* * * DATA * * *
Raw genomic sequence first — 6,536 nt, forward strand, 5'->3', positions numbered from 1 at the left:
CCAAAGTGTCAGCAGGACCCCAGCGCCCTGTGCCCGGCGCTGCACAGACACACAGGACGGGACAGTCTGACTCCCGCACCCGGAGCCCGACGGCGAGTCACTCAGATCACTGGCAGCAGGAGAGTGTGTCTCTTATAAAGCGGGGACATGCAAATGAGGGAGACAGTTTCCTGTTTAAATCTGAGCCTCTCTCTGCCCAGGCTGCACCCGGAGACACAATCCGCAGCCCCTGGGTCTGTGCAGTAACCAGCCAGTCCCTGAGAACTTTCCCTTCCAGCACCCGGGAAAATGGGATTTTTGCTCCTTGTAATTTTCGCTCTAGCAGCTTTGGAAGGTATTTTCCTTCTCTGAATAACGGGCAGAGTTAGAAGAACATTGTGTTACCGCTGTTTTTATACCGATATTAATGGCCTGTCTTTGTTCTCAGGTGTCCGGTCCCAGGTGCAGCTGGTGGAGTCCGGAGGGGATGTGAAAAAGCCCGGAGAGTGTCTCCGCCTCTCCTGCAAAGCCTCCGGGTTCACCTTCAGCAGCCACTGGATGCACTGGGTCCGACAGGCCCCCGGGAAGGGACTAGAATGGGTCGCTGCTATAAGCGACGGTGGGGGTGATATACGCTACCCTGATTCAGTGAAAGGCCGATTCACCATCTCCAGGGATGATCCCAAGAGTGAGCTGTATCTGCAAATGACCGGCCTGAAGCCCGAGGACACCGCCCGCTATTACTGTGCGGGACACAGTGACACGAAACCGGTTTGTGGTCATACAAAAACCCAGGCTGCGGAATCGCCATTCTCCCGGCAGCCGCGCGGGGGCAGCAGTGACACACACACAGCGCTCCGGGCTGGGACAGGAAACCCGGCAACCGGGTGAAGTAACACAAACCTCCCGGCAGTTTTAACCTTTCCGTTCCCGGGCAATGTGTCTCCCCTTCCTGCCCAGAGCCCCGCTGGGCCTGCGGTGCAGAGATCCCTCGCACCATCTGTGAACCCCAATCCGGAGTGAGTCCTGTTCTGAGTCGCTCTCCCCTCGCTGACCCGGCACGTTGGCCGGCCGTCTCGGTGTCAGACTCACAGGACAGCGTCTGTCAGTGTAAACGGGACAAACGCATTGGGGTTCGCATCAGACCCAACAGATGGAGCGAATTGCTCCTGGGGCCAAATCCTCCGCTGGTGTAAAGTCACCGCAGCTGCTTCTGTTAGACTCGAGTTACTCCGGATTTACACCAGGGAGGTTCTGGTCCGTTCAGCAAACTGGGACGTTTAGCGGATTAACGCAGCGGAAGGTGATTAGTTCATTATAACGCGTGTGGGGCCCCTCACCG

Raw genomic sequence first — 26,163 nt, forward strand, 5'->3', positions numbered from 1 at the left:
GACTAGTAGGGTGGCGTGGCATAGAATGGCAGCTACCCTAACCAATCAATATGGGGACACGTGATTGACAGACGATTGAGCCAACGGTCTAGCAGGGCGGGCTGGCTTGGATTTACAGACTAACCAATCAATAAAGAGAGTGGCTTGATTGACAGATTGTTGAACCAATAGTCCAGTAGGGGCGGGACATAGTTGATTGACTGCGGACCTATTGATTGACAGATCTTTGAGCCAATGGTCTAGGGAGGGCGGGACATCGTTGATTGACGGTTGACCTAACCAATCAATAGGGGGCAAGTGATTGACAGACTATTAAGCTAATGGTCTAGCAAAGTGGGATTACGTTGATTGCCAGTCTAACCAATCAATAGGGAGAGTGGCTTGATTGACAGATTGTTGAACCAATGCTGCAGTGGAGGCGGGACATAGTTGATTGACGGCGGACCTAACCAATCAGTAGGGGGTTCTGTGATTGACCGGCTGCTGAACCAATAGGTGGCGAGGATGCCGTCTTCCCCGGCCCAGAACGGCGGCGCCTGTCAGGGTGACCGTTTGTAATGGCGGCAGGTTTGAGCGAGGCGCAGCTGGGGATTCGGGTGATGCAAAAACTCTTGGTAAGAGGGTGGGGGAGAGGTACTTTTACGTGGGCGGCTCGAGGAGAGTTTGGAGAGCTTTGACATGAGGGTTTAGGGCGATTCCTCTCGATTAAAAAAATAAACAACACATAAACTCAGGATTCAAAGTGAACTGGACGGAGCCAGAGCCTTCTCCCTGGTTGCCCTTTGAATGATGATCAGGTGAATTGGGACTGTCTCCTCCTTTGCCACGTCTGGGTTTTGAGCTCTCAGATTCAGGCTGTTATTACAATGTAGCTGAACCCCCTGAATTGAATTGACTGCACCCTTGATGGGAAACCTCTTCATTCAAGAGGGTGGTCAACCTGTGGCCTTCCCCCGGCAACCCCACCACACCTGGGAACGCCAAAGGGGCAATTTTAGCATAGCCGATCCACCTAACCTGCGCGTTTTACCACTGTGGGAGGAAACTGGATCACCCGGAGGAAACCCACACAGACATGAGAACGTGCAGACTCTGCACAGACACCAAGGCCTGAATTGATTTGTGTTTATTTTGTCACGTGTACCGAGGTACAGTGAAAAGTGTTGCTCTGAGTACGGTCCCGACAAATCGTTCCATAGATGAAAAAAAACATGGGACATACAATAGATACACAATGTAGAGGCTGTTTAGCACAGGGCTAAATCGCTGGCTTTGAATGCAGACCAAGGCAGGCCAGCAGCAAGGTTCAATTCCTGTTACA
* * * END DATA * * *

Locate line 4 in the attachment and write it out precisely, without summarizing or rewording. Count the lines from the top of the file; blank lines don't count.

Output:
GACTAGTAGGGTGGCGTGGCATAGAATGGCAGCTACCCTAACCAATCAATATGGGGACACGTGATTGACAGACGATTGAGCCAACGGTCTAGCAGGGCGGGCTGGCTTGGATTTACAGACTAACCAATCAATAAAGAGAGTGGCTTGATTGACAGATTGTTGAACCAATAGTCCAGTAGGGGCGGGACATAGTTGATTGACTGCGGACCTATTGATTGACAGATCTTTGAGCCAATGGTCTAGGGAGGGCGGGACATCGTTGATTGACGGTTGACCTAACCAATCAATAGGGGGCAAGTGATTGACAGACTATTAAGCTAATGGTCTAGCAAAGTGGGATTACGTTGATTGCCAGTCTAACCAATCAATAGGGAGAGTGGCTTGATTGACAGATTGTTGAACCAATGCTGCAGTGGAGGCGGGACATAGTTGATTGACGGCGGACCTAACCAATCAGTAGGGGGTTCTGTGATTGACCGGCTGCTGAACCAATAGGTGGCGAGGATGCCGTCTTCCCCGGCCCAGAACGGCGGCGCCTGTCAGGGTGACCGTTTGTAATGGCGGCAGGTTTGAGCGAGGCGCAGCTGGGGATTCGGGTGATGCAAAAACTCTTGGTAAGAGGGTGGGGGAGAGGTACTTTTACGTGGGCGGCTCGAGGAGAGTTTGGAGAGCTTTGACATGAGGGTTTAGGGCGATTCCTCTCGATTAAAAAAATAAACAACACATAAACTCAGGATTCAAAGTGAACTGGACGGAGCCAGAGCCTTCTCCCTGGTTGCCCTTTGAATGATGATCAGGTGAATTGGGACTGTCTCCTCCTTTGCCACGTCTGGGTTTTGAGCTCTCAGATTCAGGCTGTTATTACAATGTAGCTGAACCCCCTGAATTGAATTGACTGCACCCTTGATGGGAAACCTCTTCATTCAAGAGGGTGGTCAACCTGTGGCCTTCCCCCGGCAACCCCACCACACCTGGGAACGCCAAAGGGGCAATTTTAGCATAGCCGATCCACCTAACCTGCGCGTTTTACCACTGTGGGAGGAAACTGGATCACCCGGAGGAAACCCACACAGACATGAGAACGTGCAGACTCTGCACAGACACCAAGGCCTGAATTGATTTGTGTTTATTTTGTCACGTGTACCGAGGTACAGTGAAAAGTGTTGCTCTGAGTACGGTCCCGACAAATCGTTCCATAGATGAAAAAAAACATGGGACATACAATAGATACACAATGTAGAGGCTGTTTAGCACAGGGCTAAATCGCTGGCTTTGAATGCAGACCAAGGCAGGCCAGCAGCAAGGTTCAATTCCTGTTACA